will mean the difference between miserable hours spent gardening V14gRa and "check out my sexy webcam!!" comments ornot. Coming from Lifehacker's "must register to post here" model, I checked off "Users must be registered and logged in tocomment." If you don't want to put up the registration hurdle in front of your commenters, make sure you install the Akisment spam-killing plug-in (more on that below).
Just like you can extend Firefox withfeature-adding extensions, WordPressalso has a pluggable architecture and awhole world of plug-ins that can soupup your blog. When you're logged intoWordPress, click on Plugins, andsearch for the name of the plug-in youwant to install (which you can dowithout involving your FTP client). Youcan also just search on keyword, too—to find Twitter related plug-ins, just enter Twitter. The plug-ins that you use willdepend on how you want your site to work and look, but here are a few that every WP user can benefit from.Finally, to make your site as accessible to Google and other web search engines as possible, a few Search Engine
Running your own server and database means that if things go wrong, it's upto you to have a backup. This plug-in can email a full backup of your WordPress database on a schedule to an address youspecify. I've had great success building my WordPress site locally with the backup this plug-in created; however, the otherresident WP expert here on staff, The How-To Geek, recommends using the old-school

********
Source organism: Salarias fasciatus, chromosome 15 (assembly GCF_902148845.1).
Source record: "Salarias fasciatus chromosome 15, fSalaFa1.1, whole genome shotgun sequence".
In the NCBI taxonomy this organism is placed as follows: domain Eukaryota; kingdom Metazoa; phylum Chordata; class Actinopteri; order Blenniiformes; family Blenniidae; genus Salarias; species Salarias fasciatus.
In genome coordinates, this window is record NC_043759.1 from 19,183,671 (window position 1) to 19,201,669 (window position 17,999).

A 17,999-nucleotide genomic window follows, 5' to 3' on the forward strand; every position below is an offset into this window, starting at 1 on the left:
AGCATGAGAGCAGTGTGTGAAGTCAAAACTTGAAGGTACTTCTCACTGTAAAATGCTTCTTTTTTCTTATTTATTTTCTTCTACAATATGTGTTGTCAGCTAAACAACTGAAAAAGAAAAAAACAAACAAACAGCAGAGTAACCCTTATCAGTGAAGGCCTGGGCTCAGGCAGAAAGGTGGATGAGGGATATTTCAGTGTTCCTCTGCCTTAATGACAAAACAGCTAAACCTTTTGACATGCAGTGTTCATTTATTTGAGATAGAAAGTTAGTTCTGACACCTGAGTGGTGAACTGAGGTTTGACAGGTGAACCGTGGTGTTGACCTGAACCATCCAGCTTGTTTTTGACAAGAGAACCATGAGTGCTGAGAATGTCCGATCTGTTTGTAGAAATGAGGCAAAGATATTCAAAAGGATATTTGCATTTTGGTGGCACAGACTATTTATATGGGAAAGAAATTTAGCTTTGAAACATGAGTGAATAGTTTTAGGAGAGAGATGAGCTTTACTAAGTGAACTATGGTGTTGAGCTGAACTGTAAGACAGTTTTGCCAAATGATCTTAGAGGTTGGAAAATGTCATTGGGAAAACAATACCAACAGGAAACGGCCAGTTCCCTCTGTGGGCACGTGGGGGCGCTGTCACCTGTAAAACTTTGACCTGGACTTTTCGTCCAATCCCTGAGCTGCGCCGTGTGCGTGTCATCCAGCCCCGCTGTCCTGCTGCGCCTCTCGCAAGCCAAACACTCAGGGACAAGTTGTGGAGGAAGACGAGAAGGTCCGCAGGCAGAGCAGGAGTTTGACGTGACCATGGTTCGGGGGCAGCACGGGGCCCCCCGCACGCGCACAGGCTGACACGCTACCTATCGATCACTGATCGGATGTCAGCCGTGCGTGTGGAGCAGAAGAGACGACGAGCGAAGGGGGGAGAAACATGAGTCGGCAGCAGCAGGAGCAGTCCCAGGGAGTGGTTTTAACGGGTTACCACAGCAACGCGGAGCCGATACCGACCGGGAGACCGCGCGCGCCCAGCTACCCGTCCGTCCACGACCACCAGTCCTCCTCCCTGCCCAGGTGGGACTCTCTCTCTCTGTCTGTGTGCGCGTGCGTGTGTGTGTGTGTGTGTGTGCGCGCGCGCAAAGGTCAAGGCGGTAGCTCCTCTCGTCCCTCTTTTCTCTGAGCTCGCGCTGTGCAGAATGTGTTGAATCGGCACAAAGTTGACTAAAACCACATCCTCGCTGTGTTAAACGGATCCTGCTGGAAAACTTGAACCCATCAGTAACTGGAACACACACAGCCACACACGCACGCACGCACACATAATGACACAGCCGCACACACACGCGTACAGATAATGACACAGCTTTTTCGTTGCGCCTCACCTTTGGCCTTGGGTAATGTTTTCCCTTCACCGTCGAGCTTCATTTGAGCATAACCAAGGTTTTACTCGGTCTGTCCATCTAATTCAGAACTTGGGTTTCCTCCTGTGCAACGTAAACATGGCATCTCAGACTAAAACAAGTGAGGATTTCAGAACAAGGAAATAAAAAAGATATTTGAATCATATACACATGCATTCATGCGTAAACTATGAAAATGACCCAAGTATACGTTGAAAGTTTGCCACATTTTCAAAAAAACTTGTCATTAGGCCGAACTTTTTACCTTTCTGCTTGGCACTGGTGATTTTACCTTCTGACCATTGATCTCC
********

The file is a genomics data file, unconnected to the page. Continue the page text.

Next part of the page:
cron job for "mysqldump -uUser -pPassword databasename > filename.bak"
approach. No matter how you do it, make sure you're backingup both your blog's database and files. It's worth consulting with your blog hosting provider about the best way for you todo this, too.
Google-owned FeedBurneris a must-use for anyone who publishes RSS feeds, like your
blog does. FeedBurner saves you bandwidth costs by hosting your blog's feed and offers statistics about how many peopleare reading it; this plug-in will redirect your blog's feed to FeedBurner for you.
See what posts are most popular using this up-to-the-minute statistics plug-in, right insideyour WordPress dashboard. WordPress.com stats doesn't count visits to your own blog, and unlike the richer Google Analytics service, there's no day-long delay to see what's happening on your site. To run this plug-in, you have toget aWordPress.com API key (it's free)and enter it into the plug-in's settings.
If you have a search box on your site, you'll want Search Meter, a plug-in which shows you whatreaders are looking for and finding (or not) on your site. Search meter also offers widgets you can add to your site whichshow readers what other readers are searching for.
The first time a highly-trafficked site like Digg links to your blog, you'll wish you hadinstalled this plug-in, which maintains high-speed, database-call free "cached" copies of your WordPress pages on yourserver. Your site will run faster and won't buckle under the strain of a lot of traffic if you're caching it with this excellent plug-in.
Because comment spam can get so bad, WordPress now ships with the Akismet spamfiltering plug-in. Since I'm requiring user registration to leave comments on my WordPress blog, I don't have any experiencewith how good Akismet is (and haven't had any spam at all), but word on the street is it's absolutely essential for sites withopen comments. Like WordPress.com stats, Akismet requiresa WordPress.com API key.